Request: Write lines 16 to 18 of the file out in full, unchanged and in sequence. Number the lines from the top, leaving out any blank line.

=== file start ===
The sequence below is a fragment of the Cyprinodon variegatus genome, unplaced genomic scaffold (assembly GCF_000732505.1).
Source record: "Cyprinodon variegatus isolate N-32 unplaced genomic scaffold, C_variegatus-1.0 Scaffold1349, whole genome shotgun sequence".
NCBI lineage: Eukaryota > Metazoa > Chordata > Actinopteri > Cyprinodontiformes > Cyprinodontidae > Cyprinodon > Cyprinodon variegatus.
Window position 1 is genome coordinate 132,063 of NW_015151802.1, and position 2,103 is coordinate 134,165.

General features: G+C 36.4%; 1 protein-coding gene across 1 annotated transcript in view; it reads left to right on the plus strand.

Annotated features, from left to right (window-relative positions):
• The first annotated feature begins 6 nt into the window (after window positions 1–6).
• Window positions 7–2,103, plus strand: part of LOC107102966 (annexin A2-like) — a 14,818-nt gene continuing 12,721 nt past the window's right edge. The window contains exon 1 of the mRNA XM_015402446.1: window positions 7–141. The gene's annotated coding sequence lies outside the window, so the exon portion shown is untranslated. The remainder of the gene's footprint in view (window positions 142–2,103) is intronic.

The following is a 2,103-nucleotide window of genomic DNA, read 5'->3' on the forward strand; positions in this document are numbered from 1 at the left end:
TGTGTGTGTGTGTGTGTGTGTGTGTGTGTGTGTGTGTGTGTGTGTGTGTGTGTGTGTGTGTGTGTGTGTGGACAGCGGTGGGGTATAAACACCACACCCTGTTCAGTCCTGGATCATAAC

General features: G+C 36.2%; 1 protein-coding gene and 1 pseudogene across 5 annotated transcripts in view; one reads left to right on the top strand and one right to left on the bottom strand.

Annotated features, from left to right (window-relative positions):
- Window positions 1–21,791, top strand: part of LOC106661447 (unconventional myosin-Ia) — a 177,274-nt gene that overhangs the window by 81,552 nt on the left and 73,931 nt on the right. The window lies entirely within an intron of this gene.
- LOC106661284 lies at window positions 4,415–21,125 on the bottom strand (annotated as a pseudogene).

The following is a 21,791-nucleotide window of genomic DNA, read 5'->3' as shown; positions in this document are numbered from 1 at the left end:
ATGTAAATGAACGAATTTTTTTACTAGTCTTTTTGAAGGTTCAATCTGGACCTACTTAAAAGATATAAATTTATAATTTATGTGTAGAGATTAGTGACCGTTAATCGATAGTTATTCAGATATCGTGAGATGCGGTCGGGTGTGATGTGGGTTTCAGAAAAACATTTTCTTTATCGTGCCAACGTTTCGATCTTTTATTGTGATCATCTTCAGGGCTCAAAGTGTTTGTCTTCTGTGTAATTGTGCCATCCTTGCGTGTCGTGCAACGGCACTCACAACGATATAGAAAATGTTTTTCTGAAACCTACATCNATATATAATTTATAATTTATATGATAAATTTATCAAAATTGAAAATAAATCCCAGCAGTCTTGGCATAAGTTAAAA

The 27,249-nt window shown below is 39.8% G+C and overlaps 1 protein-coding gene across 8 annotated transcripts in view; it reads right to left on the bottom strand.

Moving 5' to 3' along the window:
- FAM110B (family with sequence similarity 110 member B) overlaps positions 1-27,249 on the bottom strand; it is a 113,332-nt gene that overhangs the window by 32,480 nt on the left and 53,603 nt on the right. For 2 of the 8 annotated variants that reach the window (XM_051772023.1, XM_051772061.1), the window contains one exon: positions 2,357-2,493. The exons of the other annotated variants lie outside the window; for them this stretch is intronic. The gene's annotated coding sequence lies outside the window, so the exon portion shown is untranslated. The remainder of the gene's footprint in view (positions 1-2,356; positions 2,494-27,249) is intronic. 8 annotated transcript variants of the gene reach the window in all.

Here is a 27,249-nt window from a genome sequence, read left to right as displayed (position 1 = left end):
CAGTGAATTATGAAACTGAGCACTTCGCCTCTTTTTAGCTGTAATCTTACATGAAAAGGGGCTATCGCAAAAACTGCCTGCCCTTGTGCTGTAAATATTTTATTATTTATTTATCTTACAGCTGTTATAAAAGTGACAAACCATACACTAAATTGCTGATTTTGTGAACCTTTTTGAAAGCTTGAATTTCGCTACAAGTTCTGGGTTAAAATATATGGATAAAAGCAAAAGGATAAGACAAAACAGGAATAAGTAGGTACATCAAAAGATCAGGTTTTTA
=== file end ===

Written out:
ATGTAAATGAACGAATTTTTTTACTAGTCTTTTTGAAGGTTCAATCTGGACCTACTTAAAAGATATAAATTTATAATTTATGTGTAGAGATTAGTGACCGTTAATCGATAGTTATTCAGATATCGTGAGATGCGGTCGGGTGTGATGTGGGTTTCAGAAAAACATTTTCTTTATCGTGCCAACGTTTCGATCTTTTATTGTGATCATCTTCAGGGCTCAAAGTGTTTGTCTTCTGTGTAATTGTGCCATCCTTGCGTGTCGTGCAACGGCACTCACAACGATATAGAAAATGTTTTTCTGAAACCTACATCNATATATAATTTATAATTTATATGATAAATTTATCAAAATTGAAAATAAATCCCAGCAGTCTTGGCATAAGTTAAAA

The 27,249-nt window shown below is 39.8% G+C and overlaps 1 protein-coding gene across 8 annotated transcripts in view; it reads right to left on the bottom strand.

Moving 5' to 3' along the window: